From the Aug. 2009 Issue
Just in case you’re running out of things to do or think about this summer, relative to your IT, we thought it would be helpful to introduce you to yet another initiative that needs to be on your strategic IT radar: workflow software. Just like document management, scanning and client portals, workflow software covers a lot of territory, so getting your arms around what it encompasses is an important first step. The objective of this article is to help you make that step.
Those of us who have been working in the profession since prior to the new millennium can certainly relate to the traditional workflow model that went something like the following scenario: The engagements I need to work on next are on the left side of my desk, perhaps on the floor. Those that I am ready to route to the next person in line are on the right side of the desk waiting for me to walk them down the hall to the appropriate person. Then, of course, the engagements that are waiting for more client information are sitting behind me on the credenza. Each of them has a routing sheet wrapped around the folder with a rubber band.
Does this sound familiar? Perhaps your office still relies predominately on this model. For most of us, however, as we have transitioned to digital workflows using document management systems, we have lost our cherished paper file folders that served as our primary workflow management tool. So the need for some sort of application to manage the flow of engagements in a paperless world becomes evident very quickly. The problem is it takes time to develop a mature software application to meet and exceed the needs of our traditional paper-based processes. So let’s take a peek into the nature of workflow software and how it is likely to evolve for the accounting and tax profession.
In order to gain a better understanding of what workflow software really is, I think it is helpful to take a step back and review the key ingredients of a typical client engagement process. Then, we will talk about how workflow software can help automate the process.
Documents – I am a little reluctant to distinguish documents from files because in a digital practice the documents are in electronic format much like all of your other files. However, to the extent that you still have paper documents in your workflows, the distinction is important. Documents typically consist of supporting documents, workpapers, and engagement management documents such as routing sheets and checklists.
Files – In this context, we are talking about digital files: Excel spreadsheets, Word documents, QuickBooks files, etc. Basically, it’s all of the files that are pertinent to an engagement. Anything we can do to improve the management of these files is a big plus.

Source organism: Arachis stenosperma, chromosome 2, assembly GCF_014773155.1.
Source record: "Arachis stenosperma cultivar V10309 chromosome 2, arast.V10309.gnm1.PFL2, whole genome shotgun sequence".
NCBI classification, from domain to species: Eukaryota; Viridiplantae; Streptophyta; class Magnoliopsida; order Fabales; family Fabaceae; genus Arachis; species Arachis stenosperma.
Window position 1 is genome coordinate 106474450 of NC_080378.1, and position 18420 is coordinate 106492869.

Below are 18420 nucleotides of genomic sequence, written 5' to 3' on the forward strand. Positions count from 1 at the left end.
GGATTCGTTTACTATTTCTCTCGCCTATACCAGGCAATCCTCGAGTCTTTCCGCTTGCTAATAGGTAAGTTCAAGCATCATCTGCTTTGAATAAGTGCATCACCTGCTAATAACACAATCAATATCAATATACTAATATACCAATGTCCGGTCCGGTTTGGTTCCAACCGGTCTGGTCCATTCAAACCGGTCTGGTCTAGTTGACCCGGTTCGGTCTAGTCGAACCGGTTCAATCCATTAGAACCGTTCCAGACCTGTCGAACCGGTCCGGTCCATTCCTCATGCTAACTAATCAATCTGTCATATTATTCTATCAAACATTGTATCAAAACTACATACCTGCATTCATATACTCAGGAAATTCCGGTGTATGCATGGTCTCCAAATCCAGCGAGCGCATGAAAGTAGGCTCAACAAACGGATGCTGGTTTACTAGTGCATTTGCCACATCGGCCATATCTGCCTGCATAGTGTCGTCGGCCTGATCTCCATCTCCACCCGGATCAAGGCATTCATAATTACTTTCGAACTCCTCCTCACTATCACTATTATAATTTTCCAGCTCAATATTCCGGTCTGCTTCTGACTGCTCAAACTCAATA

Due Dates – Every engagement has a deadline. In many cases, there may be multiple deadlines: financial statements completed by 1/31, audit report draft reviewed with client by 2/28, final report delivered to board of directors by 3/31, etc. You get the point. Therefore, we have to make sure we identify the due dates and monitor our ability to meet them.
Deliverables – In accounting and tax practices, deliverables are usually easy to identify, but often a challenge to complete. Tax returns, financial statements, audit reports, financial plans, etc., are all examples of typical deliverables in our profession.
Procedures – This is the core of a workflow when you get right down to it. It is the collective set of tasks that are required to complete an engagement, such as scanning the source documents, creating the workpapers, preparing the tax return, etc. The key here is keeping track of who has to do what and when.
Communication – There are many different aspects to communication on a typical client engagement. What are the deliverables? Who is doing what? What information do we need from the client? Review notes and resolutions, special instructions, status of the engagement, and more. The timeliness and quality of communication is directly tied to the quality and profitability of the overall engagement. This is where the core value of the workflow software exists.
Collaboration – One of the defining characteristics of accounting and tax services is the high degree of collaboration that is required. Whether we are collaborating with our colleagues on a tax or audit engagement, or with a client to review a personal financial plan, or with a banker to review a financial projection, we rely heavily on our ability to review documents and files with multiple people and document the essence of that collaboration.
Fees & Expenses – Obviously, a key ingredient of every professional engagement is to track the time and expenses invested in the project and to record, track and collect our fees. To the extent that you can integrate the reporting of this information with the rest of the engagement data, you will be better equipped to manage the profitability of your engagements. And that is always a good thing.